About 19% of the respondents were horticulture producers, defined as growers of vegetables, fruits and nuts. Asked to check any of five answers to the question – “What are your primary reasons for using cover crops?” – 94% cited improvement in soil structure or soil health; 81% said improving weed management; 71% said reducing soil erosion; and 64% said improving water infiltration.
Of the horticulture producers, 28.6% said use of cover crops had allowed them to significantly decrease their tillage, with about an equal percentage saying it had slightly decreased their tillage.
“More than half of the horticulture crop producers attributed an increase in profitability to their cover crops,” the report said. “Of 184 farmers who answered the question, 34.8% (64) reported a moderate increase in net profit — defined in the question as an increase of 5% or more — and 23.4% (43) reported a minor increase of 2 to 4% in net profit.”
The survey was conducted with with financial support from Sustainable Agriculture Research and Education and the American Seed Trade Association.
“We are pleased to see farmers appreciate the expertise of cover crop seed companies, with 46% saying they buy from them and another 42% buying from retailers,” said Jane DeMarchi, ASTA’s vice president of government and regulatory affairs.
“Professionally produced cover crop seed is grown for seed from the start and has been selected, harvested, cleaned and tested for performance. The study shows farmers are using a range of cover crop seed and mixes to address their individual needs, with 46% paying $15 or under per acre,” she said.
Here are some other highlights from the report:
- Forty-nine percent of corn producers reported reduced fertilizer costs, as did 41% of soybean producers, 43% of wheat farmers, and 53% of cotton producers.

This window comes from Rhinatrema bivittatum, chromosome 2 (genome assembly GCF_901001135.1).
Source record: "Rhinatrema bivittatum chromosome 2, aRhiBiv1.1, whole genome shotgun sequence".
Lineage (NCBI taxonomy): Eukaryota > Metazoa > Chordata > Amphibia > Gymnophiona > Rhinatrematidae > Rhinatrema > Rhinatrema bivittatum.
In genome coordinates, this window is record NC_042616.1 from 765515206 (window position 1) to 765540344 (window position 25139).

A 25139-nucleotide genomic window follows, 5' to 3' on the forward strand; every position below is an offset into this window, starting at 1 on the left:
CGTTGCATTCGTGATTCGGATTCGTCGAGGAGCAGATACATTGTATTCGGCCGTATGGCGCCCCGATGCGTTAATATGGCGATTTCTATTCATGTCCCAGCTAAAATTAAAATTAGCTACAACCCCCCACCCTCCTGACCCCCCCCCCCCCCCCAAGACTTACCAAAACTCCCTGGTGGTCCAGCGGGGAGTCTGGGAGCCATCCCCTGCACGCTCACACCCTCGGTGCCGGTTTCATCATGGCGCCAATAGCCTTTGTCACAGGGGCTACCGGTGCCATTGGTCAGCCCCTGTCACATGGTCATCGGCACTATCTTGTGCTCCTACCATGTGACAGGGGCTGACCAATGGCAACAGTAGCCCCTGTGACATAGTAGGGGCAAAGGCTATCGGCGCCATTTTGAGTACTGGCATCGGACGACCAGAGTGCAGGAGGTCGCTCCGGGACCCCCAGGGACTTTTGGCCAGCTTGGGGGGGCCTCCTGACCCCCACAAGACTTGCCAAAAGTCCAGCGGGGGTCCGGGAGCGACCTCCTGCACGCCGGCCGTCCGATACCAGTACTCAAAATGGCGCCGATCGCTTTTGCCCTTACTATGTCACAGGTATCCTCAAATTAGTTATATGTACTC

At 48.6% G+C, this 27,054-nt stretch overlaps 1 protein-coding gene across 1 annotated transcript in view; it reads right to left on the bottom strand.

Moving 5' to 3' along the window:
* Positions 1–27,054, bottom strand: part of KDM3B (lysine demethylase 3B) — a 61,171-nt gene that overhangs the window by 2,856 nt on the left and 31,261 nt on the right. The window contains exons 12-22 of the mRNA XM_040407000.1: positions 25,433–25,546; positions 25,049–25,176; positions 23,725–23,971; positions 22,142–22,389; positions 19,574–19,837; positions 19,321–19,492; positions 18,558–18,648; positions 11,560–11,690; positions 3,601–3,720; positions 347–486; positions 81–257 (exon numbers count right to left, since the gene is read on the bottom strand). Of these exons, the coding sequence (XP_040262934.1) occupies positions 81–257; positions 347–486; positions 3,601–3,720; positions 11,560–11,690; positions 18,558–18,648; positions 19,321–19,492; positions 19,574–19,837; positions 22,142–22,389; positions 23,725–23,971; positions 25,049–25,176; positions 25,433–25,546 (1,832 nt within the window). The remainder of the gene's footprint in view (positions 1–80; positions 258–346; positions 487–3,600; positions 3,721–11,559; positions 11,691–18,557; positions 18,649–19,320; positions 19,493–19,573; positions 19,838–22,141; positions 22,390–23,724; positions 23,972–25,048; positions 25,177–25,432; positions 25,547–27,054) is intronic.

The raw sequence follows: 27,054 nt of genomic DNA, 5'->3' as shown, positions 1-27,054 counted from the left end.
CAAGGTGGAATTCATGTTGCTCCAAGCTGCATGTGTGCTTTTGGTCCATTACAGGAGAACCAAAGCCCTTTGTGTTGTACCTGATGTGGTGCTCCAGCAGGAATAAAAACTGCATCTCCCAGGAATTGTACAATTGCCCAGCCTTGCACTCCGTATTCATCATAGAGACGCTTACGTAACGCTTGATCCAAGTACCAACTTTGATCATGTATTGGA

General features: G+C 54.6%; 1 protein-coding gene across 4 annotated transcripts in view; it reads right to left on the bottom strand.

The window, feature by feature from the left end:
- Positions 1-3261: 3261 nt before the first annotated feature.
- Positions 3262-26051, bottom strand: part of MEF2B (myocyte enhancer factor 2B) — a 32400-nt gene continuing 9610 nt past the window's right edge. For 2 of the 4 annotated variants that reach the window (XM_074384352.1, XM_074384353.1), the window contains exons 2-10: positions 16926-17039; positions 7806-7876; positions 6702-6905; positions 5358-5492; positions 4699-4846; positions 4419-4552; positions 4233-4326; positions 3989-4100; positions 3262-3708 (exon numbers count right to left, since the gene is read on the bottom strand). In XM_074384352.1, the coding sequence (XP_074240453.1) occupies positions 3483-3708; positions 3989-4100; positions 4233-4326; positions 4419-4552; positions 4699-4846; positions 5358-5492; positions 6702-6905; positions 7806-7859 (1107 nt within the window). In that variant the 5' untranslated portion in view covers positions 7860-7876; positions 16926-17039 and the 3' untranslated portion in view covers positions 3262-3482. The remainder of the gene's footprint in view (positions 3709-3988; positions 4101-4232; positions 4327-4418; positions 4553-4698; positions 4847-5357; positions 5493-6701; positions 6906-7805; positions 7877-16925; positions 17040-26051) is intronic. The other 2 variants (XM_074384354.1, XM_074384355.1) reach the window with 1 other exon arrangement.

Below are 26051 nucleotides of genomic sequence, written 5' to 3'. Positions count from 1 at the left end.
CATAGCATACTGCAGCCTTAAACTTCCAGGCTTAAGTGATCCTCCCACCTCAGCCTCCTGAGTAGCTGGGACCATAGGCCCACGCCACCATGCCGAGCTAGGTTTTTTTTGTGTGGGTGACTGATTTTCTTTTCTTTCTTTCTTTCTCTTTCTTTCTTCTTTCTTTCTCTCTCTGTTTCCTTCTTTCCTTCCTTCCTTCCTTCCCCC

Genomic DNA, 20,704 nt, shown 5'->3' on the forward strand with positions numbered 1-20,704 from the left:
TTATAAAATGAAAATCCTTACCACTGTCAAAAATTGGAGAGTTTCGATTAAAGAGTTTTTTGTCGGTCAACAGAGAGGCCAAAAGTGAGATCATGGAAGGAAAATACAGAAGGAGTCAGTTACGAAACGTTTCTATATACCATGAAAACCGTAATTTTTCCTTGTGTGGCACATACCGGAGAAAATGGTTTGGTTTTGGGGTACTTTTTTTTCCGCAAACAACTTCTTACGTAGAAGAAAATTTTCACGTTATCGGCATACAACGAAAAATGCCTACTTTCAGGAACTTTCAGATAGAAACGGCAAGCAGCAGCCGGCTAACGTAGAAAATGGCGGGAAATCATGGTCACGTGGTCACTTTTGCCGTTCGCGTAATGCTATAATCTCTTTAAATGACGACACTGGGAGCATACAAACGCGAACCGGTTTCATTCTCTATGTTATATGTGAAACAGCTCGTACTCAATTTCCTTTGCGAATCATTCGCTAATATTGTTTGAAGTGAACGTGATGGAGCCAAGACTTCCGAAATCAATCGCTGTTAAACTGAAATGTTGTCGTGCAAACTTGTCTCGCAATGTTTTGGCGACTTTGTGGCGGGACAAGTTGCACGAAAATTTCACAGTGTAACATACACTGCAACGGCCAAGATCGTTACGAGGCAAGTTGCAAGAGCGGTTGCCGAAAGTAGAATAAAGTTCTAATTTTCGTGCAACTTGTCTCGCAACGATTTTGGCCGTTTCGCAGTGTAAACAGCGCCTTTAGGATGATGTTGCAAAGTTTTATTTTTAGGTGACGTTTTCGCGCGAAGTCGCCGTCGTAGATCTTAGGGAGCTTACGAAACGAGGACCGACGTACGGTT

- About 70% of the respondents who planted green said doing so improved their weed control. “The vast majority said levels of early season diseases, slugs, and voles — often feared as the potential downsides of planting green into cover crops — were about the same or better after planting green into cover crops.”
- Although 78.6% of respondents said wet weather had delayed planting in their county, 78% “did not have a prevent plant claim — reflecting failure to seed a cash crop before a final planting date specified by crop insurance rules — despite the challenging growing season. Among those who did, 36% said prevent plant was more common in conventionally managed fields compared to cover cropped fields, 55% said the incidence of prevent-plant was equal regardless of whether the field was cover cropped, and just 9% felt prevent plant was less common in conventional fields.”
- Nearly half of all corn producers said they saved money on fertilizer, “as did 41% of soybean producers, 43% of wheat farmers, and 53% of cotton producers.”
- About 71% of cotton producers were able to cut their herbicide costs. About 39% of corn and soybean growers reported savings, and 32% of wheat producers. “Among the farmers who did not report a cut in herbicide applications or costs, a majority still reported improved weed control from cover crops.”
- “Three out of four respondents covered at least a portion of their crop with some form of federally subsidized crop insurance, with 53% of the total respondent pool covering 100% of their 2019 crop acres. Revenue Protection was the choice of 64.8%, while Revenue Protection with Harvest Price Exclusion (RPHPE) was employed by another 19.6%. Understanding the insurance preferences of cover crop users can help guide the further evolution of federally subsidized crop insurance programs to better accommodate cover crop practices.”